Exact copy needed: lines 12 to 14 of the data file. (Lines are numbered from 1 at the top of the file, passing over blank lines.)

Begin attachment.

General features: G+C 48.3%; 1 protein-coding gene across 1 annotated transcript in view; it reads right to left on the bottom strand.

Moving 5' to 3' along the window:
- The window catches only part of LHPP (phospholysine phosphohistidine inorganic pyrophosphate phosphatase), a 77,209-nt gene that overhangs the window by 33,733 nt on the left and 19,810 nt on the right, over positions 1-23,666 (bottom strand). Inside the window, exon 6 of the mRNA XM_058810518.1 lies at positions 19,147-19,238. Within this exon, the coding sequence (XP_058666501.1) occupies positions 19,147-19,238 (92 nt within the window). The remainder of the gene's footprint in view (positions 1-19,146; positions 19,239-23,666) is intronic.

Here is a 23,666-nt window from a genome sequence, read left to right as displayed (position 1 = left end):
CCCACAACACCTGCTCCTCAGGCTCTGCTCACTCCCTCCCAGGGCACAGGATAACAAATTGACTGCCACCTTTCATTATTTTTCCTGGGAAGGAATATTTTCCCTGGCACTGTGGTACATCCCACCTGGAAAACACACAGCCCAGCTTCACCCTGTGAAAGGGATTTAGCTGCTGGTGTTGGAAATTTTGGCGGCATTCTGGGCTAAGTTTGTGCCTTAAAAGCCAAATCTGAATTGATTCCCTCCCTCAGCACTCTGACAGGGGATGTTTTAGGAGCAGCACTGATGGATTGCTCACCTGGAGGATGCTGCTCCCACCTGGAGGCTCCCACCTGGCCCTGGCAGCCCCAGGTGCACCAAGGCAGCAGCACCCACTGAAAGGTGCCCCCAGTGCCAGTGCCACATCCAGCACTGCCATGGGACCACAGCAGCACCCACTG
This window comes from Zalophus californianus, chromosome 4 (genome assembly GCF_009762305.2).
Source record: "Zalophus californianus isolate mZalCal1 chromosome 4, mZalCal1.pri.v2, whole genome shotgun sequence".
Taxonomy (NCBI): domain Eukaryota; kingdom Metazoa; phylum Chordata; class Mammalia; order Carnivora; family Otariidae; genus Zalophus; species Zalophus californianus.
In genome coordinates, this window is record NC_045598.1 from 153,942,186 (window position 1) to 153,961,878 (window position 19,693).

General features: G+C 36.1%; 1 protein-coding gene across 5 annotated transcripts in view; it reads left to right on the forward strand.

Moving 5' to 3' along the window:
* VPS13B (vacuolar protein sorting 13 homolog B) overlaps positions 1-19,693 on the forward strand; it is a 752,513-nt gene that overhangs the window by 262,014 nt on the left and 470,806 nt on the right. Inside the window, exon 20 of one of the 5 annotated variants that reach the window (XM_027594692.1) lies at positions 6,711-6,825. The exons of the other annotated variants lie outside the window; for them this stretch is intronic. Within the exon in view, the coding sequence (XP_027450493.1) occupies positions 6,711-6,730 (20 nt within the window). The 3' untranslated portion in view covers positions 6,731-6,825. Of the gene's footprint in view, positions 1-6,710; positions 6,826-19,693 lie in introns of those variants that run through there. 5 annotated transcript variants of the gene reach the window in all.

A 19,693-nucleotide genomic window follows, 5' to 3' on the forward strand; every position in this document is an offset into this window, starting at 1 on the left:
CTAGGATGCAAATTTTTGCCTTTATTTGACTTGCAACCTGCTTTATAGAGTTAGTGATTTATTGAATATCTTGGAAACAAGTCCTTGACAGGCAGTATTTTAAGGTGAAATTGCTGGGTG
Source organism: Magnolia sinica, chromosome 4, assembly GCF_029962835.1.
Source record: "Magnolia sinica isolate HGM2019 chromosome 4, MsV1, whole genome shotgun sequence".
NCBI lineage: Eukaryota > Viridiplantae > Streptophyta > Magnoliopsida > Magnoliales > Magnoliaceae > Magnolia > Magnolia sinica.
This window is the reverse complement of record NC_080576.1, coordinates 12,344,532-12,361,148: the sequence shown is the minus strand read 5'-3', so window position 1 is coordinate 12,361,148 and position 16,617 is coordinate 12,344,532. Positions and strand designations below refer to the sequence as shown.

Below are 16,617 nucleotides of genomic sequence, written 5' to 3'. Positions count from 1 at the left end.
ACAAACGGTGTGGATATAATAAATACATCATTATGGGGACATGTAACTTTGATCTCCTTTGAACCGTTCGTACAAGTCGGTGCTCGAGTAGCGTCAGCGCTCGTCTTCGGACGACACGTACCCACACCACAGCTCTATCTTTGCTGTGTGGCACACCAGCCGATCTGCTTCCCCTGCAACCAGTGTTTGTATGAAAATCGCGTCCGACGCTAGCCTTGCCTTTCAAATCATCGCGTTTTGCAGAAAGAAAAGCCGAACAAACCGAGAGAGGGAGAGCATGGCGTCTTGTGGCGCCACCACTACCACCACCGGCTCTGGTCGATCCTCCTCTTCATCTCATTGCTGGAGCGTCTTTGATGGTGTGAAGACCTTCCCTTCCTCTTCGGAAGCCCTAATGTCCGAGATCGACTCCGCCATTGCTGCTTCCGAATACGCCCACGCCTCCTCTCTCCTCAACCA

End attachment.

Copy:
* VPS13B (vacuolar protein sorting 13 homolog B) overlaps positions 1-19,693 on the forward strand; it is a 752,513-nt gene that overhangs the window by 262,014 nt on the left and 470,806 nt on the right. Inside the window, exon 20 of one of the 5 annotated variants that reach the window (XM_027594692.1) lies at positions 6,711-6,825. The exons of the other annotated variants lie outside the window; for them this stretch is intronic. Within the exon in view, the coding sequence (XP_027450493.1) occupies positions 6,711-6,730 (20 nt within the window). The 3' untranslated portion in view covers positions 6,731-6,825. Of the gene's footprint in view, positions 1-6,710; positions 6,826-19,693 lie in introns of those variants that run through there. 5 annotated transcript variants of the gene reach the window in all.

A 19,693-nucleotide genomic window follows, 5' to 3' on the forward strand; every position in this document is an offset into this window, starting at 1 on the left:
CTAGGATGCAAATTTTTGCCTTTATTTGACTTGCAACCTGCTTTATAGAGTTAGTGATTTATTGAATATCTTGGAAACAAGTCCTTGACAGGCAGTATTTTAAGGTGAAATTGCTGGGTG